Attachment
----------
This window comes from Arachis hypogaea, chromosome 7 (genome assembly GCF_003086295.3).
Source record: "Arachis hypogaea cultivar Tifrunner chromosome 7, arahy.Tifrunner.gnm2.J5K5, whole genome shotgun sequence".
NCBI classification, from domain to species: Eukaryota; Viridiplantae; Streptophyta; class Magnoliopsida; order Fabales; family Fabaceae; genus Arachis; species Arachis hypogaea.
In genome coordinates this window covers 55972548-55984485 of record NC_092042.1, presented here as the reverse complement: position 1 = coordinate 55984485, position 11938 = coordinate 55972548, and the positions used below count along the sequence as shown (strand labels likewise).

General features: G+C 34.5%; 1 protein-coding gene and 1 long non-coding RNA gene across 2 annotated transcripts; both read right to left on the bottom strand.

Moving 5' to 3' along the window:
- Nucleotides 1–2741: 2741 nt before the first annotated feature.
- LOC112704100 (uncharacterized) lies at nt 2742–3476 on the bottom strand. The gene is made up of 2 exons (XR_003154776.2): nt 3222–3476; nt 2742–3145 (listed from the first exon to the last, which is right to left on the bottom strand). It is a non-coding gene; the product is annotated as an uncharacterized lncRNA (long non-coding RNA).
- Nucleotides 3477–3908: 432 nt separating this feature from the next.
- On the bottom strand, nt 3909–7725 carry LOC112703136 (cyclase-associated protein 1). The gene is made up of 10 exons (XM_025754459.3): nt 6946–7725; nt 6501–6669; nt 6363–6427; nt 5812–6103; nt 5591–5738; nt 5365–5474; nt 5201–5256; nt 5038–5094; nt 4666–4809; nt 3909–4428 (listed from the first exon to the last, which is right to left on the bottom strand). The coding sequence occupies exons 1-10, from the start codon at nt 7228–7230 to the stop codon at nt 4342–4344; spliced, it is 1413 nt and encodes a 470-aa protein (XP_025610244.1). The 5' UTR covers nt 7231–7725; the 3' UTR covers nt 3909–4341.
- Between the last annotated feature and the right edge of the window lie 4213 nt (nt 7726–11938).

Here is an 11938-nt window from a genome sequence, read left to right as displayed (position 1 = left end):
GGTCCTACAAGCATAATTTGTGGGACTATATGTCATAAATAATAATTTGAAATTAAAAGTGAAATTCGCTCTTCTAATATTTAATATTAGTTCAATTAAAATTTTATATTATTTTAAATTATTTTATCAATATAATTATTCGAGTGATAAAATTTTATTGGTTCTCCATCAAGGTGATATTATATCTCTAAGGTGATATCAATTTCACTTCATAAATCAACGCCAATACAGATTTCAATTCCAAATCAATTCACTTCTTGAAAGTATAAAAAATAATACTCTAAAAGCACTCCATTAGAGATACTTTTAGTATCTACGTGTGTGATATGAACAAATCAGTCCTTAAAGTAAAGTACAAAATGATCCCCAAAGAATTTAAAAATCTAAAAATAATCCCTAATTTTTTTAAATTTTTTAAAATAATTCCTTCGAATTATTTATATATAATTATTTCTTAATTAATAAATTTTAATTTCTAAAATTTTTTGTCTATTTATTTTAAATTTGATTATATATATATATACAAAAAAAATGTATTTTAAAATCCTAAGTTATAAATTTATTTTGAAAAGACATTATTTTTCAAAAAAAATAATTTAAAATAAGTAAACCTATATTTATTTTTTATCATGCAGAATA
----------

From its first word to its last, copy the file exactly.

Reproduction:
This window comes from Arachis hypogaea, chromosome 7 (genome assembly GCF_003086295.3).
Source record: "Arachis hypogaea cultivar Tifrunner chromosome 7, arahy.Tifrunner.gnm2.J5K5, whole genome shotgun sequence".
NCBI classification, from domain to species: Eukaryota; Viridiplantae; Streptophyta; class Magnoliopsida; order Fabales; family Fabaceae; genus Arachis; species Arachis hypogaea.
In genome coordinates this window covers 55972548-55984485 of record NC_092042.1, presented here as the reverse complement: position 1 = coordinate 55984485, position 11938 = coordinate 55972548, and the positions used below count along the sequence as shown (strand labels likewise).

General features: G+C 34.5%; 1 protein-coding gene and 1 long non-coding RNA gene across 2 annotated transcripts; both read right to left on the bottom strand.

Moving 5' to 3' along the window:
- Nucleotides 1–2741: 2741 nt before the first annotated feature.
- LOC112704100 (uncharacterized) lies at nt 2742–3476 on the bottom strand. The gene is made up of 2 exons (XR_003154776.2): nt 3222–3476; nt 2742–3145 (listed from the first exon to the last, which is right to left on the bottom strand). It is a non-coding gene; the product is annotated as an uncharacterized lncRNA (long non-coding RNA).
- Nucleotides 3477–3908: 432 nt separating this feature from the next.
- On the bottom strand, nt 3909–7725 carry LOC112703136 (cyclase-associated protein 1). The gene is made up of 10 exons (XM_025754459.3): nt 6946–7725; nt 6501–6669; nt 6363–6427; nt 5812–6103; nt 5591–5738; nt 5365–5474; nt 5201–5256; nt 5038–5094; nt 4666–4809; nt 3909–4428 (listed from the first exon to the last, which is right to left on the bottom strand). The coding sequence occupies exons 1-10, from the start codon at nt 7228–7230 to the stop codon at nt 4342–4344; spliced, it is 1413 nt and encodes a 470-aa protein (XP_025610244.1). The 5' UTR covers nt 7231–7725; the 3' UTR covers nt 3909–4341.
- Between the last annotated feature and the right edge of the window lie 4213 nt (nt 7726–11938).

Here is an 11938-nt window from a genome sequence, read left to right as displayed (position 1 = left end):
GGTCCTACAAGCATAATTTGTGGGACTATATGTCATAAATAATAATTTGAAATTAAAAGTGAAATTCGCTCTTCTAATATTTAATATTAGTTCAATTAAAATTTTATATTATTTTAAATTATTTTATCAATATAATTATTCGAGTGATAAAATTTTATTGGTTCTCCATCAAGGTGATATTATATCTCTAAGGTGATATCAATTTCACTTCATAAATCAACGCCAATACAGATTTCAATTCCAAATCAATTCACTTCTTGAAAGTATAAAAAATAATACTCTAAAAGCACTCCATTAGAGATACTTTTAGTATCTACGTGTGTGATATGAACAAATCAGTCCTTAAAGTAAAGTACAAAATGATCCCCAAAGAATTTAAAAATCTAAAAATAATCCCTAATTTTTTTAAATTTTTTAAAATAATTCCTTCGAATTATTTATATATAATTATTTCTTAATTAATAAATTTTAATTTCTAAAATTTTTTGTCTATTTATTTTAAATTTGATTATATATATATATACAAAAAAAATGTATTTTAAAATCCTAAGTTATAAATTTATTTTGAAAAGACATTATTTTTCAAAAAAAATAATTTAAAATAAGTAAACCTATATTTATTTTTTATCATGCAGAATA